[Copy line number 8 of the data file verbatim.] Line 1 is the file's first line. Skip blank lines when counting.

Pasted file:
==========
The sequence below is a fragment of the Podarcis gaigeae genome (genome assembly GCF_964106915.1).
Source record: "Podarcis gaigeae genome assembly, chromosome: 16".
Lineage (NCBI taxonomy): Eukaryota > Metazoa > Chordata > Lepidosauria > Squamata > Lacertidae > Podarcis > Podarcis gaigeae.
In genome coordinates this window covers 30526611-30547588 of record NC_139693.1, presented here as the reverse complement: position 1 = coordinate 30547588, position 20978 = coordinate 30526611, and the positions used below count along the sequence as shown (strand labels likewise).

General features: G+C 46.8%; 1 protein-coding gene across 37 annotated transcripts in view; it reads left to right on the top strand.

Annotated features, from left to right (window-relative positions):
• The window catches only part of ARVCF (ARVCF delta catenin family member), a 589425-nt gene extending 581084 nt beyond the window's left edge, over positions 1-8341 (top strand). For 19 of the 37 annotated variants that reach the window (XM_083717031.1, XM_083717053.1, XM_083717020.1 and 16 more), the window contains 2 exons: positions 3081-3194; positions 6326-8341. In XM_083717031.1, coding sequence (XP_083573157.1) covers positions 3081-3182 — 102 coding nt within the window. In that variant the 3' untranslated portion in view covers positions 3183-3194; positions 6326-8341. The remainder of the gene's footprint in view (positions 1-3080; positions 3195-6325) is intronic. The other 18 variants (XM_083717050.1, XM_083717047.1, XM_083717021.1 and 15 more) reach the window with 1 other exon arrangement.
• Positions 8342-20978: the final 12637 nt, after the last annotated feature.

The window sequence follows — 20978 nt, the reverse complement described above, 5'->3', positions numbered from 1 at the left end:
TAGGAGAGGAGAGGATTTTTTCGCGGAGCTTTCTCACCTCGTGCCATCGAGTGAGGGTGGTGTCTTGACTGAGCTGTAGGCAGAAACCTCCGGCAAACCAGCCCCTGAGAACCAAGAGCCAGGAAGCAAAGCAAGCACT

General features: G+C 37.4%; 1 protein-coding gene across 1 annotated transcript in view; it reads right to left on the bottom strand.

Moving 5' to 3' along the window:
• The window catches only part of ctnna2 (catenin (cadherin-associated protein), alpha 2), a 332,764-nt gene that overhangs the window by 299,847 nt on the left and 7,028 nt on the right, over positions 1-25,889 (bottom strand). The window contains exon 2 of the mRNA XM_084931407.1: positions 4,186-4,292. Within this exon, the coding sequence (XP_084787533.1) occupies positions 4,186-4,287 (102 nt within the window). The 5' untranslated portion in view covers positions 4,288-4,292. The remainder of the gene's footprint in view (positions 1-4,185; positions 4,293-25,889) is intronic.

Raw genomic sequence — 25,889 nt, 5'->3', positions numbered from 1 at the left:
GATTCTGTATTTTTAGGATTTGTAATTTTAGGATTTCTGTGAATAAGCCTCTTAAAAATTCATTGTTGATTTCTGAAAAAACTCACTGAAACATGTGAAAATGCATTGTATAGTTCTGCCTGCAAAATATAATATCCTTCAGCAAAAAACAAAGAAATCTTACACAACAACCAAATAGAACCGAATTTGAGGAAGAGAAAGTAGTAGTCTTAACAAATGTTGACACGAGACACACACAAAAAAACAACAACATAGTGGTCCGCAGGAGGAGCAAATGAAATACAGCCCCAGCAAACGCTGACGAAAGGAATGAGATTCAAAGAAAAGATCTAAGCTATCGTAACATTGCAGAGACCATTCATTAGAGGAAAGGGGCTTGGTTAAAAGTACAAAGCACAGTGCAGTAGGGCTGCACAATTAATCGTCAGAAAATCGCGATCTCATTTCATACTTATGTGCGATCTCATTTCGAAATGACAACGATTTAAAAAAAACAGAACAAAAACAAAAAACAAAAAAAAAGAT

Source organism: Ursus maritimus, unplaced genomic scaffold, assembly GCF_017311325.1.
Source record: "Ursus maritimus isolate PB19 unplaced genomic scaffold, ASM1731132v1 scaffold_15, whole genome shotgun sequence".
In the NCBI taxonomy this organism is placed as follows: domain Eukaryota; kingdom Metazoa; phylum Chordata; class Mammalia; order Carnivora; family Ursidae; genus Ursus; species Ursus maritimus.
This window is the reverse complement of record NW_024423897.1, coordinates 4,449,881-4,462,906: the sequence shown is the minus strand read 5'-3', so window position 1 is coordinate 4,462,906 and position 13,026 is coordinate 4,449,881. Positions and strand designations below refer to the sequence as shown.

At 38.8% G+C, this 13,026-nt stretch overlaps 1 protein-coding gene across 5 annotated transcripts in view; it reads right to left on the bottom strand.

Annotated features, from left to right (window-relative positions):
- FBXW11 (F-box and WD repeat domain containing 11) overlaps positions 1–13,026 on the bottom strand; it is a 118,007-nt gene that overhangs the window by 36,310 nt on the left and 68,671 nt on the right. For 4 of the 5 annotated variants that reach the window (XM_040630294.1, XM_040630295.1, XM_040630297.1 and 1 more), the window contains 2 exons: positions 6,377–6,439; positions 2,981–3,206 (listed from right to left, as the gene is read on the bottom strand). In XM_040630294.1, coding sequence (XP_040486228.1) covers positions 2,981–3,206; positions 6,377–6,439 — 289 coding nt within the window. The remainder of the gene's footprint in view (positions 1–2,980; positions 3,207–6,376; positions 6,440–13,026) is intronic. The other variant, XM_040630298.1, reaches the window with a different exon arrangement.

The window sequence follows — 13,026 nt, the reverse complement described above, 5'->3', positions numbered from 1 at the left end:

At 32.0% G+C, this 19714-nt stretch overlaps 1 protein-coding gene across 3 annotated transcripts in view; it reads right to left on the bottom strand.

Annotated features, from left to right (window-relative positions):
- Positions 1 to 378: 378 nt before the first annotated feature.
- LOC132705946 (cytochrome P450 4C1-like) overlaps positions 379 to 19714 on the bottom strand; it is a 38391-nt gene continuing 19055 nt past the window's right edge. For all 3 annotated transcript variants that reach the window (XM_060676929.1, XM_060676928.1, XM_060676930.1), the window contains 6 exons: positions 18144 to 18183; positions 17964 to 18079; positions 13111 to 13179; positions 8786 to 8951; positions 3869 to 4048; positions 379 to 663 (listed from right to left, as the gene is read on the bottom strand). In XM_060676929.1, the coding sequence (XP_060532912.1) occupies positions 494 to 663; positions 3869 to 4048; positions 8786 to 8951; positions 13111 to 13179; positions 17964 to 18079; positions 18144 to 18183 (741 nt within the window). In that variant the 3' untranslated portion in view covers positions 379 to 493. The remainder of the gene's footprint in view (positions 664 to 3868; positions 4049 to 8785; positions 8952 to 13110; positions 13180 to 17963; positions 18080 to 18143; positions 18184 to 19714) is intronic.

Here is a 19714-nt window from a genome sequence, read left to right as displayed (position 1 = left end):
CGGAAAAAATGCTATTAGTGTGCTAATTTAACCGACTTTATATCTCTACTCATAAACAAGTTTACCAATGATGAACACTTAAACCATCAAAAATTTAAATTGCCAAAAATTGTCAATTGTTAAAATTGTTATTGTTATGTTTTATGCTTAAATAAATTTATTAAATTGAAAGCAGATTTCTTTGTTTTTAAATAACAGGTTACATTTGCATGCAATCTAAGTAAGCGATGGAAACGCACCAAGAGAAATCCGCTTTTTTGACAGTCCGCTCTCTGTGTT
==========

• Positions 8342-20978: the final 12637 nt, after the last annotated feature.